The most heavily used trails in San Diego County may be in Torrey Pines State Reserve, and with good reason: ocean views, pine groves, spring wildflowers, and sandstone formations here are as alluring today as they were in the 19th century when San Diegans first clamored for their preservations. Experienced park hikers know one area that sees little foot traffic. Pick up a trail map at park headquarters and note how Broken Hill Trail leaves the old coast road (now open only to foot and bicycle traffic) in two places. Take either branch to a junction where a dead-end trail leads to one of the most oddly beautiful erosional formations west of Bryce Canyon National Park.Broken Hill looks like the underside of a deeply finned dark mushroom. Its reddish brown sedimentary rock is the top layer of three ancient seabed strata that define the park's geology. At the promontory, you can look out over more furrowed hills. Picture windows in La Jolla homes glint 7 miles in the distance, and out to sea you'll probably spot a whale spout or two if you hike here between December and March. Explore the beach at low tide. Where: From I-5 near Del Mar, take Carmel Valley Rd. west to Camino del Mar (it becomes N. Torrey Pines Rd.) go south half a mile to park entrance. When: Year-round; winter for gray whale-watching. Distance: About 1 mile to Broken Hill ocean overlook. Difficulty: Easy, sandy trails. Cost: $4 Contact: Torrey Pines State Reserve (619) 755-2063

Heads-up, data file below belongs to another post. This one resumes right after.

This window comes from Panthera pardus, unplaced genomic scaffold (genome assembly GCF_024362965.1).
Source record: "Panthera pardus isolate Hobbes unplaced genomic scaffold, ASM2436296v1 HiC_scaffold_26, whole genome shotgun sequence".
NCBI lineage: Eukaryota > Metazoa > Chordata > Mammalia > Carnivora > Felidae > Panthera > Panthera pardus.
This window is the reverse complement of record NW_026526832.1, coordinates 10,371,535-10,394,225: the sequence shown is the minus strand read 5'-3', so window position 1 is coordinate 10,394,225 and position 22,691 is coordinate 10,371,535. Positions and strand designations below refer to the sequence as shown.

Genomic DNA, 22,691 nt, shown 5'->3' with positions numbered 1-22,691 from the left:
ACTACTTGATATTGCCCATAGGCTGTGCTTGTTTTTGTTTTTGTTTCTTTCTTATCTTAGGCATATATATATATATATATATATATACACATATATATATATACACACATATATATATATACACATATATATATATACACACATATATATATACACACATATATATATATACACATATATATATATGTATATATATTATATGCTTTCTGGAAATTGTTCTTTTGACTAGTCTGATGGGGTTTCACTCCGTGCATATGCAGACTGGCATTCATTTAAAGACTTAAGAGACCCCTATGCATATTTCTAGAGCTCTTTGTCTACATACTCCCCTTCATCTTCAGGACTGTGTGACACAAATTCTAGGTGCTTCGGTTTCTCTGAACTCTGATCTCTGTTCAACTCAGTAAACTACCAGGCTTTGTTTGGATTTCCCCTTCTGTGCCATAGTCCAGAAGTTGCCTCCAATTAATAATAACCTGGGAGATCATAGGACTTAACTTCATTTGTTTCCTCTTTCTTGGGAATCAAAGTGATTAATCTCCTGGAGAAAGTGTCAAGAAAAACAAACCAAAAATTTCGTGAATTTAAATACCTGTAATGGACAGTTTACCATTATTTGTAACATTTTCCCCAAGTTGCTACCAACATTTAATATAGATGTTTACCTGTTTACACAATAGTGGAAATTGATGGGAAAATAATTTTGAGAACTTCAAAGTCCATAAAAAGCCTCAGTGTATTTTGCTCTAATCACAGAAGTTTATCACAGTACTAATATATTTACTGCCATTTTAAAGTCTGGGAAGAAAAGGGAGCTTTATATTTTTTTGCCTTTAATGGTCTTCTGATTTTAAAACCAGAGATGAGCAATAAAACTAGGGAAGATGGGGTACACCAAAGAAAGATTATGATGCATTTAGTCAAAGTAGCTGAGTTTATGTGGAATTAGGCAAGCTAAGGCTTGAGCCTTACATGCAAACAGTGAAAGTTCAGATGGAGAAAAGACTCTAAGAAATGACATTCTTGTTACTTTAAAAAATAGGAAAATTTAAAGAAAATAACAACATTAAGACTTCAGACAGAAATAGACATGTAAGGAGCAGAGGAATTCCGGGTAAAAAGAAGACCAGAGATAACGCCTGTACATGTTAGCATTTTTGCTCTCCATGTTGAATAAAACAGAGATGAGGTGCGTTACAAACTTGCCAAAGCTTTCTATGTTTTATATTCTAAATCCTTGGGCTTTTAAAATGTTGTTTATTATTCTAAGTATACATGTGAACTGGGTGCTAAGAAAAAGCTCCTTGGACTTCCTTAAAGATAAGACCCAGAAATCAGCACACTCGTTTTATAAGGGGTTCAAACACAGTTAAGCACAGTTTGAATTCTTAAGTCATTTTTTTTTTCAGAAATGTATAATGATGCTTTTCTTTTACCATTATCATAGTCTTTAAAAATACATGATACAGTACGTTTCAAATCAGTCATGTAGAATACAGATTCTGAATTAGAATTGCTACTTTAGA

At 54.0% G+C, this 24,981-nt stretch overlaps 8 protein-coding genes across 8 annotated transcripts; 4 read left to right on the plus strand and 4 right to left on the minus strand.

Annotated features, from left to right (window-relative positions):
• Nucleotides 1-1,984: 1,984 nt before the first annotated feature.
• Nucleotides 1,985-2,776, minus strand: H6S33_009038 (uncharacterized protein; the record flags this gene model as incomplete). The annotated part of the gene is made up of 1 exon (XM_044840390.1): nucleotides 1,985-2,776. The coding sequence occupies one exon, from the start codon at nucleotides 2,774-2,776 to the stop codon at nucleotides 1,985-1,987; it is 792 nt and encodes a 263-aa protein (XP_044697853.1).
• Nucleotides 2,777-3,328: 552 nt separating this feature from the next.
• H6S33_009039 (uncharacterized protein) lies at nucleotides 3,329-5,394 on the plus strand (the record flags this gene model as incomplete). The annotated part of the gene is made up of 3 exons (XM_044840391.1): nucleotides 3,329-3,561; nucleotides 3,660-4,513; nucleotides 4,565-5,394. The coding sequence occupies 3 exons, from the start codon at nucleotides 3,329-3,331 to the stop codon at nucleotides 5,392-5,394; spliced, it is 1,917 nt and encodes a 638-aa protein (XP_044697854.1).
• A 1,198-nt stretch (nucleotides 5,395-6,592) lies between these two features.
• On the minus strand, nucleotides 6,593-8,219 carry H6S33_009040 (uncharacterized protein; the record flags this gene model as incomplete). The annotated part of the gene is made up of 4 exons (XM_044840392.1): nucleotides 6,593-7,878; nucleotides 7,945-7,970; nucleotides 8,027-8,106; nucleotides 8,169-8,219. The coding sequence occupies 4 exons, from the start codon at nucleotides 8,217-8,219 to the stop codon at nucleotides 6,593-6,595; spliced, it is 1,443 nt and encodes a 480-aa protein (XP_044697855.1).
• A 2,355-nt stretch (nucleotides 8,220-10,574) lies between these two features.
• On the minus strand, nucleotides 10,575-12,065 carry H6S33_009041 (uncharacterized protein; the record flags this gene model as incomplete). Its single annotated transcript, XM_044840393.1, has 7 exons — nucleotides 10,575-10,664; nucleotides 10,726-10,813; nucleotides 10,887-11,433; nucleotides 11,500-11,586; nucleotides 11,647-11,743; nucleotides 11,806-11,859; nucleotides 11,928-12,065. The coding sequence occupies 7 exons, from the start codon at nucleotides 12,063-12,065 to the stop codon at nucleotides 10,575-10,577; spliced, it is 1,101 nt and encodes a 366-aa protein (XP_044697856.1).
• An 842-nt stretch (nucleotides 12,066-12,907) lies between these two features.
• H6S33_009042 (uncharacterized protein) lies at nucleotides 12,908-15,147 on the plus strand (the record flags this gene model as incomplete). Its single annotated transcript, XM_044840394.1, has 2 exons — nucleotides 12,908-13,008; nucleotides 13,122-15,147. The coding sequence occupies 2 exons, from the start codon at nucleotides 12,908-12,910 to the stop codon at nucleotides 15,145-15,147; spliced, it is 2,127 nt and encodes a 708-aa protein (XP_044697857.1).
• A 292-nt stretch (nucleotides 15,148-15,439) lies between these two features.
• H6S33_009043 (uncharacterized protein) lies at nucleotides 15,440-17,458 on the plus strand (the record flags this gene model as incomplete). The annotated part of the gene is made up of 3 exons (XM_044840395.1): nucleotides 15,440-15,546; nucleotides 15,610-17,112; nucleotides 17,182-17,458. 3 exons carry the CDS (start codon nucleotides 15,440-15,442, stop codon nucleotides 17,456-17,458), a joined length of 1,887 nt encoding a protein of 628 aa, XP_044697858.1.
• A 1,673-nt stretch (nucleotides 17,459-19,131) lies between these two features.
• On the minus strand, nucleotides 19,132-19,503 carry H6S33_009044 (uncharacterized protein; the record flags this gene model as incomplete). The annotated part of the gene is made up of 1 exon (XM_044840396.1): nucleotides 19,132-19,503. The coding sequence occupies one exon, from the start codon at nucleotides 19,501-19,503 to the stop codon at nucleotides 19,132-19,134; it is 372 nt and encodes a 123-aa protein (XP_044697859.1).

Home | Featured Cities | Trip Planning | Things To Do | Recreation | Health & Beauty | Shop & Dine | Art & Music | Real Estate | Resident's Guide | Education | Local Businesses | Advertising |Disclaimer
This site is owned and operated by Purpose Media
For info on this site or ad rates call 949.443.1323 or email
Featuring photographic images courtesy of

© Copyright 2008 & Purpose Media.
No unauthorized duplication without written consent. Copyright violations are prosecuted to the fullest extent of the law.